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Lord Thomson of Monifieth: My Lords, I support my noble friend Lord McNally. Normally, I agree with the noble Lord, Lord Borrie, on these matters, but I was tempted by his remark that he puts his faith in the fact that he could not foresee a situation in which Ofcom's serious views were rejected by Ministers. The noble Lord, Lord Borrie, was a very distinguished director of the Office of Fair Trading for a very long time. I do not know the full details of his history, but I would be very surprised if he was totally content with all the ministerial decisions put before him.

I support the views that the noble Lord, Lord Gordon of Strathblane, has expressed. Channel 5 must be regarded as a distinctive, separate case to be dealt with on its own merits. It is the fifth terrestrial public service channel in this country. It is true that, because of its lack

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of total coverage and for other reasons, the public service regulator has given it a lighter remit than the other ITV channels. However, that will change.

I find Channel 5 rather good these days. Very often, I find programmes on the channel that interest me. I hope earnestly that its standards and coverage will improve. I see no reason why it should be treated separately from the ownership considerations that apply to the rest of the public service commercially-funded system in this country—the ITV system. For those reasons, it is wholly right that Channel 5, as the fifth channel of our public service broadcasting system, should be safeguarded as proposed by my noble friend Lord McNally.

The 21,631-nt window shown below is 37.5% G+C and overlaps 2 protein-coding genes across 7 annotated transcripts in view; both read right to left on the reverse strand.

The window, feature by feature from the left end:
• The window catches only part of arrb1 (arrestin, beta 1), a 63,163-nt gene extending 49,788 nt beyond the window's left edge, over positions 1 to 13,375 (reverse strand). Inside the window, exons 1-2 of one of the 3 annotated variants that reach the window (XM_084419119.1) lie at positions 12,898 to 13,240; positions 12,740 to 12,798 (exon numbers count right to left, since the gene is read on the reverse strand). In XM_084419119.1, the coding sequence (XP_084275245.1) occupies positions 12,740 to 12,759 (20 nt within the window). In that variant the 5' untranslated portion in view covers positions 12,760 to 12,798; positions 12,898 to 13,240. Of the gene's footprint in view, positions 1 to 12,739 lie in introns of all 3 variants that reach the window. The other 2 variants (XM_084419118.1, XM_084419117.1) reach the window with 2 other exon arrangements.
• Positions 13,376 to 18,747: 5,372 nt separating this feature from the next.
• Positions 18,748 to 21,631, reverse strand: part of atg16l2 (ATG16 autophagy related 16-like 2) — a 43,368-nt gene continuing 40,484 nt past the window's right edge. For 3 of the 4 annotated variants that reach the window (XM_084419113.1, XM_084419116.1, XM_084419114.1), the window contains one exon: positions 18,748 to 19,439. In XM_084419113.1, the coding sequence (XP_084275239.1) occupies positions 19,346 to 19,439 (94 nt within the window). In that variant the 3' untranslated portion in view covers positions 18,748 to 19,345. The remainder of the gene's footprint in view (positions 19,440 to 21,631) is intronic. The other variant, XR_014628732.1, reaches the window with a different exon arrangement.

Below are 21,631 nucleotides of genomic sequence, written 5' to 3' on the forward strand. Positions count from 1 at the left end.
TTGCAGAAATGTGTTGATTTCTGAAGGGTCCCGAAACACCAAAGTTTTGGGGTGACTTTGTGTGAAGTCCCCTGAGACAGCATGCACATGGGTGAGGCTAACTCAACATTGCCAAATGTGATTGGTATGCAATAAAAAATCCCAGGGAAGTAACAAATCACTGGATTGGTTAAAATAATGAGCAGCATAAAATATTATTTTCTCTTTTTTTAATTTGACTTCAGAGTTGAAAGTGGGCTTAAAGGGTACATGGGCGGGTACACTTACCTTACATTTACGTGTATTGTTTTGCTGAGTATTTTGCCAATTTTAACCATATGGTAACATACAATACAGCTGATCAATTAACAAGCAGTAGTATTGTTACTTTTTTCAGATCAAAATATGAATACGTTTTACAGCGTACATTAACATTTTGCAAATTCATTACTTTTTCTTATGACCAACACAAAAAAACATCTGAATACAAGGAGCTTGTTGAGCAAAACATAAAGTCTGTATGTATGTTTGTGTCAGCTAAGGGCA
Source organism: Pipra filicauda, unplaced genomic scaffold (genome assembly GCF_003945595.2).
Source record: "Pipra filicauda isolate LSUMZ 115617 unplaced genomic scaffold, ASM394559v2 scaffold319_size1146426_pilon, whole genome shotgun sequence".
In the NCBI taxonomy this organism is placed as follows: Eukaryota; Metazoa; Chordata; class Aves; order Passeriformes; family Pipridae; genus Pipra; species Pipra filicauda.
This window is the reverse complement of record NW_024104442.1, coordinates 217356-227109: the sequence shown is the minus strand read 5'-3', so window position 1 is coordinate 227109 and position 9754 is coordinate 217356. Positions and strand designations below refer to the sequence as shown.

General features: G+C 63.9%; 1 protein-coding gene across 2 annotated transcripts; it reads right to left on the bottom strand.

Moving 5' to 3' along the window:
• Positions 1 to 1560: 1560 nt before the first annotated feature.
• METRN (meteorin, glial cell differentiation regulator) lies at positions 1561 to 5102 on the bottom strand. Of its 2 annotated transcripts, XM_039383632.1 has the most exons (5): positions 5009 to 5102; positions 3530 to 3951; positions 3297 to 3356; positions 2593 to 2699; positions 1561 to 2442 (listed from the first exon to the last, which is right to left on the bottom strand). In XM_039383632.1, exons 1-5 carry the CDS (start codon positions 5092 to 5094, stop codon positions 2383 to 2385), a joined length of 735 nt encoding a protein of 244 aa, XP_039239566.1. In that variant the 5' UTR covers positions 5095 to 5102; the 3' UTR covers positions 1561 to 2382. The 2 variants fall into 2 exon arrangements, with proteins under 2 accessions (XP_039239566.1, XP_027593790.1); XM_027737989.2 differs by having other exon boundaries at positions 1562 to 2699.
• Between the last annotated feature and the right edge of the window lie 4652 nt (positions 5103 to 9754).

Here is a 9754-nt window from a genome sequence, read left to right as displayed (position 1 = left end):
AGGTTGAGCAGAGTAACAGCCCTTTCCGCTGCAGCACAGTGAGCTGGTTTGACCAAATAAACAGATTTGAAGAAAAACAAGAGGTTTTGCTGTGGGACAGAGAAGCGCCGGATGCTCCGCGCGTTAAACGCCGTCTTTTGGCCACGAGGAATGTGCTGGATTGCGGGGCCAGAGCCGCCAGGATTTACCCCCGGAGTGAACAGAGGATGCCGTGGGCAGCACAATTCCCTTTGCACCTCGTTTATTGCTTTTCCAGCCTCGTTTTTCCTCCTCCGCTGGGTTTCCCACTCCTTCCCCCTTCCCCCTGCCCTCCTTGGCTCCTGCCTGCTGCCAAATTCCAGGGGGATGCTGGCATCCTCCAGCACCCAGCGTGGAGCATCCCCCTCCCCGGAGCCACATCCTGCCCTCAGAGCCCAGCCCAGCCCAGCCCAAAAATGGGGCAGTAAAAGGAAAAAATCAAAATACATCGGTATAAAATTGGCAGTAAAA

Lord Sheldon: My Lords, for some years now, I have been concerned about the increasingly close relationship between the Government and the media. We have seen it as an extreme form—nowhere near the one that we are discussing today—in Berlusconi, where there is almost a fusion between certain parts of the media and important parts of the government. That is what concerns me most. That relationship seems to be growing over time. We have never had that kind of relationship in this modern media age, but we are seeing it now. This is an opportunity for us to say, "Enough is enough". There comes a time when one must bring it to a halt.

Politicians now depend more than ever before, not so much on getting support from the media, but on avoiding unfavourable mentions from them. That has now become an important aspect of government and political life. We need greater safeguards to protect us from the increasing powers of these kinds of relationships. For that reason, I support the amendment moved by the noble Lord, Lord McNally.

Baroness Buscombe: My Lords, I wish to be very brief. I join the noble Baroness, Lady Howe, and the noble Lord, Lord Lipsey, in congratulating the Government for making many moves in relation to the Bill. I do not think that it is the case, as the noble Lord, Lord Lipsey, stated, that we are worried about pushing our luck too far. I genuinely mean that. Several noble Lords, including myself, were deeply concerned, when we set out to scrutinise the Bill in your Lordships' House, that the Government would not show signs of shifting, and of listening to noble Lords and our debates.